They’ve targeted governments, election systems and intelligence agencies. Businesses as big as Target, Sony Pictures, Anthem Healthcare and Penn State University are just a few of the mega organizations that have been hit. They have lost credit card numbers, patient healthcare records, private correspondence and academic records.

However, as Fox Business News says, “It’s now small mom-and-pop businesses of all stripes – retail shops, leisure activity businesses, hotels, health clinics, even colleges are getting hammered by cyber criminals. And it’s pushing many entrepreneurs to the verge of bankruptcy.”

You’ve no doubt heard of Trojan horses, worms, viruses and more. But, spear phishing seems the latest way of getting into your business. Spear phishing labels the emails in a manner to appear as though they’re from a known commodity to the employee opening it. The email is personalized enough to prompt opening the message and the contaminated attachment.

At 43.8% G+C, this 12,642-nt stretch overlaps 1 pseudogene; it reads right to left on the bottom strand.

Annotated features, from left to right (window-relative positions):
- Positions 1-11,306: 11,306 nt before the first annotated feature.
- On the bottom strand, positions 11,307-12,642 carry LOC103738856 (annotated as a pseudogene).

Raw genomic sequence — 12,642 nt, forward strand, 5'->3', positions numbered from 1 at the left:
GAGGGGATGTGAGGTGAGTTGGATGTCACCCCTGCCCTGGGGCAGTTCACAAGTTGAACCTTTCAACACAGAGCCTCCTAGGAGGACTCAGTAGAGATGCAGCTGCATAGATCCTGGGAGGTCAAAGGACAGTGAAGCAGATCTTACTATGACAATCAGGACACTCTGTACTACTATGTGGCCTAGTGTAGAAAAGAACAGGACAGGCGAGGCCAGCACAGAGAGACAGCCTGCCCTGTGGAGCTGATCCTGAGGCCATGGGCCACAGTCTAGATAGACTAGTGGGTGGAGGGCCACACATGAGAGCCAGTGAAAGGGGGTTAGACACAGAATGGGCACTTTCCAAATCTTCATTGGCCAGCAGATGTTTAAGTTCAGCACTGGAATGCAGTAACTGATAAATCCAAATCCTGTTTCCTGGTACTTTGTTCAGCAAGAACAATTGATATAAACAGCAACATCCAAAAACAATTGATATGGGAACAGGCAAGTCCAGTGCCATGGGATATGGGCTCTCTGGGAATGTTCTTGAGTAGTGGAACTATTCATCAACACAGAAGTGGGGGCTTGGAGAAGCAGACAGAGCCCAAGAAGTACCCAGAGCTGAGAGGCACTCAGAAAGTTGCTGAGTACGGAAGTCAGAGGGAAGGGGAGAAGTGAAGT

Just recently, people have been receiving emails telling recipients that their recent Amazon order has been canceled. It looks like any Amazon email, but upon checking you’ll notice it’s an “http://” not “https://” identity, and that the sender is not Amazon. Nevertheless, it’s easy to see how many Amazon customers might instinctively open the apparent Amazon message.

  1. People Will Make Mistakes

Most data disappear because of employee issues, rather than external criminal activity. Some employees deliberately steal data as a form of revenge for some perceived negative treatment, for personal profit or for no other reason than to sabotage the business.

Employees can be a major risk to data security. For instance, there’s the salesperson that uses a thumb drive to copy the client list. Or, there’s the HR clerk who steals employee identification. Then there’s the draftsman who copies a blueprint. All such theft means immediate or eventual loss to the organization.

Employees use company computers, mobile devices or other digital connections to shop, email and surf the web. Users are on social media, as well as business and personal email, and they often work in unsecured environments.

Even innocent communications involve sending and receiving information that can be loaded with bad stuff that further transmission spreads. One malicious attachment can invade and ravage your entire system.

  1. Data Is Bigger Than Ever